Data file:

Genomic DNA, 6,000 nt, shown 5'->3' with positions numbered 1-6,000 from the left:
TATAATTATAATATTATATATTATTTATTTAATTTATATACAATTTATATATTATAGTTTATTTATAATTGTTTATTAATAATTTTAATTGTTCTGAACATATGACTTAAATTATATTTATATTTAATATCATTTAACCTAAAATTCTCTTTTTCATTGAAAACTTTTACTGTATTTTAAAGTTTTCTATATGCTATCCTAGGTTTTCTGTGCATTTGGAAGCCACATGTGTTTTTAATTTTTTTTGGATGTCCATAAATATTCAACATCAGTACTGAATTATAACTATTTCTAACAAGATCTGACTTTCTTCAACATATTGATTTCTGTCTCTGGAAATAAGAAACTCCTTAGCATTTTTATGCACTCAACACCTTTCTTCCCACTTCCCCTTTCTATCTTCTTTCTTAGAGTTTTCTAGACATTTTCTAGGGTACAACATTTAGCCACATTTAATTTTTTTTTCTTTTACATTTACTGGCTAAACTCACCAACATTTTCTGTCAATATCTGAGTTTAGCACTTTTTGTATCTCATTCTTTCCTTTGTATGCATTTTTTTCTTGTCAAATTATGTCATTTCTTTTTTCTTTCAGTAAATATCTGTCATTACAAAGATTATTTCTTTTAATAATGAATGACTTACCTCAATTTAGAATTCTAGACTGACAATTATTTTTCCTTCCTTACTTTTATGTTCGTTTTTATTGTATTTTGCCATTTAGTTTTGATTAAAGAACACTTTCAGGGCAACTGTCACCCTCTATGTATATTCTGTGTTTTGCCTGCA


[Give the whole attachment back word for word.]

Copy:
Genomic DNA, 6,000 nt, shown 5'->3' with positions numbered 1-6,000 from the left:
TATAATTATAATATTATATATTATTTATTTAATTTATATACAATTTATATATTATAGTTTATTTATAATTGTTTATTAATAATTTTAATTGTTCTGAACATATGACTTAAATTATATTTATATTTAATATCATTTAACCTAAAATTCTCTTTTTCATTGAAAACTTTTACTGTATTTTAAAGTTTTCTATATGCTATCCTAGGTTTTCTGTGCATTTGGAAGCCACATGTGTTTTTAATTTTTTTTGGATGTCCATAAATATTCAACATCAGTACTGAATTATAACTATTTCTAACAAGATCTGACTTTCTTCAACATATTGATTTCTGTCTCTGGAAATAAGAAACTCCTTAGCATTTTTATGCACTCAACACCTTTCTTCCCACTTCCCCTTTCTATCTTCTTTCTTAGAGTTTTCTAGACATTTTCTAGGGTACAACATTTAGCCACATTTAATTTTTTTTTCTTTTACATTTACTGGCTAAACTCACCAACATTTTCTGTCAATATCTGAGTTTAGCACTTTTTGTATCTCATTCTTTCCTTTGTATGCATTTTTTTCTTGTCAAATTATGTCATTTCTTTTTTCTTTCAGTAAATATCTGTCATTACAAAGATTATTTCTTTTAATAATGAATGACTTACCTCAATTTAGAATTCTAGACTGACAATTATTTTTCCTTCCTTACTTTTATGTTCGTTTTTATTGTATTTTGCCATTTAGTTTTGATTAAAGAACACTTTCAGGGCAACTGTCACCCTCTATGTATATTCTGTGTTTTGCCTGCA